•  Mine Ferer I con WOK (9+ / 0-)

    Response: If you "got it" you wouldn't be a republican

    by JML9999 on Sun Apr 22, 2012 at 07:58:05 PM PDT

  •  They should jump aboard (3+ / 0-)

    and ride him all the way down .
    YeeHaw its gunna be hot hot hot !

    "Drop the name-calling." Meteor Blades 2/4/11

    by indycam on Sun Apr 22, 2012 at 09:00:24 PM PDT

  •  The Republican party has become the (11+ / 0-)

    home turf of instinct-driven people.  The instinct-driven are groupists, avid members of fan clubs, even as they are isolates who can't really connect with anyone else. Perhaps we could compare their attractions and attachments to filings around a magnate.

    Apparently, Willard does not have sufficient drawing power.  Insufficient magnetism could account for fan fickleness.  That's concerning to the handlers.

    Chameleon is a good word because Willard does change in response to his environmental "background."  However, Willard's not nearly as organic and his awareness of people is considerably less.

    Instinct-driven people are self-centered but unaware or clueless.  Their self-interest seems to be restricted to rather mechanical behaviors such as accumulating and destroying whatever strikes their fancy -- like children building sand castles or knocking down the other guy's. Willard's accumulated a mountain of moola whose dimensions are, obviously, unknown to him. (It's not showing his tax returns that's the problem; it's answering questions about them that would reveal his ignorance of facts and figures. Facts and figures are as inconvenient as those aliens in his yard and having a dog in the car. Can't have that!)

    Instinct-driven people rely on repetition, imitation and mimicry to guide their daily interactions. Instant playback.  Since most people like to be agreed with and doing unto others as they do to them, interactions with the instinct-driven go smoothly, unless there's disagreement.  Then the instinct-driven are likely to let their hair-trigger responses carry them away -- like poor George Zimmerman, who's sure sorry he shot that kid, but "he asked for it." The instinct-driven are "responsible" in the sense that they are able to respond, and to respond quickly, to prompts.  Indeed, that's their modus operandi.
    They don't initiate action; they respond.  That's why it's an accurate characterization to call them "reactionary," but not in the sense that they want to go backwards.  The instinct-driven are creatures of habit.  So, their behavior is a replay, in the present, of what they did before, in the past. Repetition is both static and predictable.  That's convenient, if people are paying attention.  History doesn't repeat itself, but instinct-driven people do.  They're habitual offenders -- offensive because, if not directly responsive, the behavior tends to be inappropriate, like putting the kennel on top of the car, whether the dog was in it or not.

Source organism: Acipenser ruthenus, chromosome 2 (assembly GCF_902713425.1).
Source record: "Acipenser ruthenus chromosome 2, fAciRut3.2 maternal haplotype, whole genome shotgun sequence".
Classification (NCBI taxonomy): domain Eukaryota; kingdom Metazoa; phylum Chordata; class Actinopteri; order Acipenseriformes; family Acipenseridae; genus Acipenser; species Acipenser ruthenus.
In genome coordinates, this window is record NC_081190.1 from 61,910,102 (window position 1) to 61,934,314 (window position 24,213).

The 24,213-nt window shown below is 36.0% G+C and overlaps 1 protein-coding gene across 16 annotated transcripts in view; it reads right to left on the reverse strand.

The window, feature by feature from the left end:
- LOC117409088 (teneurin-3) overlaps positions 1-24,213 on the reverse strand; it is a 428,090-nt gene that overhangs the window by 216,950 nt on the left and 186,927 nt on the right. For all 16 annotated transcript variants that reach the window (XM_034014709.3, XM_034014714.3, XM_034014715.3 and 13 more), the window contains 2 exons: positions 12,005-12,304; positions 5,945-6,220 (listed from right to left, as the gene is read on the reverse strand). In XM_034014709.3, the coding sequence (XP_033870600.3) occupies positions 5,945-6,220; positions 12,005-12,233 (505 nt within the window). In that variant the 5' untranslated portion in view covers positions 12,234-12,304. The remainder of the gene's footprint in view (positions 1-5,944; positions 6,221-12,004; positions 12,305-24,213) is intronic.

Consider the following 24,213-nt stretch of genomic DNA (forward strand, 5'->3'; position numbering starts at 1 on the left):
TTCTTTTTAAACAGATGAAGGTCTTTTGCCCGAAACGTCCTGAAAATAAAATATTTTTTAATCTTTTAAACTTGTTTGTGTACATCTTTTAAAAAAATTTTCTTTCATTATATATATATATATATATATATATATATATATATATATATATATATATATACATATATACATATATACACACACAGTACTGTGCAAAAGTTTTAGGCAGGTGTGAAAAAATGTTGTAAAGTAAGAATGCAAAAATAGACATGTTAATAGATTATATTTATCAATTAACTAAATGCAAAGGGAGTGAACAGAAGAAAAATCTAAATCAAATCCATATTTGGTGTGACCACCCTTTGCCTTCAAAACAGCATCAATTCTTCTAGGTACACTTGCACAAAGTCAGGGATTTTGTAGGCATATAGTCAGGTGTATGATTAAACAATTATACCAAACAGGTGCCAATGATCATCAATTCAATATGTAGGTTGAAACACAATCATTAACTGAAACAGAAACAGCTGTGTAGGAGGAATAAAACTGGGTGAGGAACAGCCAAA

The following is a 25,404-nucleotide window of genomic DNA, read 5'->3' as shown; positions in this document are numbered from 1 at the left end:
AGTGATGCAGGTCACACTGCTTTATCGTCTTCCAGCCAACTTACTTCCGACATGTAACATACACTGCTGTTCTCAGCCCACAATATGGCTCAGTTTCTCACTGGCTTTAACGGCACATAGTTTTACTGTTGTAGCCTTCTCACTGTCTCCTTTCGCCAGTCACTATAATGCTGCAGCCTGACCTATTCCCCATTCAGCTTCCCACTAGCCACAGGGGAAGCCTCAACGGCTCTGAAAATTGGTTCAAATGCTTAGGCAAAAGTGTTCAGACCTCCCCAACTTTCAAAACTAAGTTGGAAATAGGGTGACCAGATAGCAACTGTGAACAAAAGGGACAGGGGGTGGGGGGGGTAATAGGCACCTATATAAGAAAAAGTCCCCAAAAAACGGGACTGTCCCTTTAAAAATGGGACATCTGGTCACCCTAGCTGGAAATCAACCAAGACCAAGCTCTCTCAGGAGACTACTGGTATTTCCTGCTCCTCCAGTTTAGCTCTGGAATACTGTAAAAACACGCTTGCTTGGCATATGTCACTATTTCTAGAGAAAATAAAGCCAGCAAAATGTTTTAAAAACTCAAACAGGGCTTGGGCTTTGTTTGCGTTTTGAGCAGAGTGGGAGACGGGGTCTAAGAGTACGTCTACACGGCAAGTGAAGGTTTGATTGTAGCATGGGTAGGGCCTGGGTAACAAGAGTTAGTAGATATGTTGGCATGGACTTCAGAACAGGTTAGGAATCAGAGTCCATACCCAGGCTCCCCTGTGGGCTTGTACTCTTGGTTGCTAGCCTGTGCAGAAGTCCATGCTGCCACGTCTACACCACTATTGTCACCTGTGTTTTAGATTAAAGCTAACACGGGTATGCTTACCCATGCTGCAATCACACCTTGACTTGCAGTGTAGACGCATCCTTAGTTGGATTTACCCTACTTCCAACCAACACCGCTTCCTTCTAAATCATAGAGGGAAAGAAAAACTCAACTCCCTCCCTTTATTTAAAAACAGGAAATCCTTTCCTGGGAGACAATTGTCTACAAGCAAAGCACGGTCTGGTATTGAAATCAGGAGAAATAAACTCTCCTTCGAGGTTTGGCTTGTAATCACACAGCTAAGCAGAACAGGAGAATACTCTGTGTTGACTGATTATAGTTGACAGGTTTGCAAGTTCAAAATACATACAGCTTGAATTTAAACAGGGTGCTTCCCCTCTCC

They can't help it. It's like Dubya seeing Angela's back and giving it a rub.  Having little or no sense of self, the instinct-driven have little or no respect for the privacy of others. This, no doubt, accounts for their willingness to inspect other people's privates.
    (I keep being reminded of little boys at a summer camp who stuck wheat checks in a little girl's vagina. 'Twas always a puzzlement, but now I think they just wanted to see if there was really a hole into which something would fit.  Primates sticking a straw in a hole and pulling out a termite is seen as evidence of learning. Putting things in holes and pulling them out is very primitive behavior. Solitary bees drill holes in the eaves and fill them with eggs and wax and the woodpeckers come along, open the holes and eat the eggs.)

    Question is, are the instinct-driven somehow deficient or is it just a matter of the cognitive add-on not being connected to the brain stem? Although they show up in all families, I doubt it's genetic.  Repetition, imitation and mimicry seem to be intimately related to verbal facility in the sense that the instinct-driven have to be talking all the time. I remember the first time I noticed it was in an Iraqi documentary, "Blood of my Brother," about a family whose eldest son had been killed "protecting" a Mosque from being attacked by the Americans. The consensus of the family seemed to be that the son deserved to die because he had disobeyed the family's injunction to stay home. But, what really struck me as the film-makers followed them around and recorded their reactions to various events, including incoming bombs, was the constant stream of verbal directions emanating from the males telling everyone what to do, even when they were already doing it. It was as if the stream of words were needed as a goad to keep everyone on track and letting each other know their whereabouts.  In other words, their speaking was a way of keeping in touch/contact and the content was, as was the Latin Catholics used to intone, irrelevant.  It was the act of speaking together that forged cohesion, as does the human mic employed by OWS.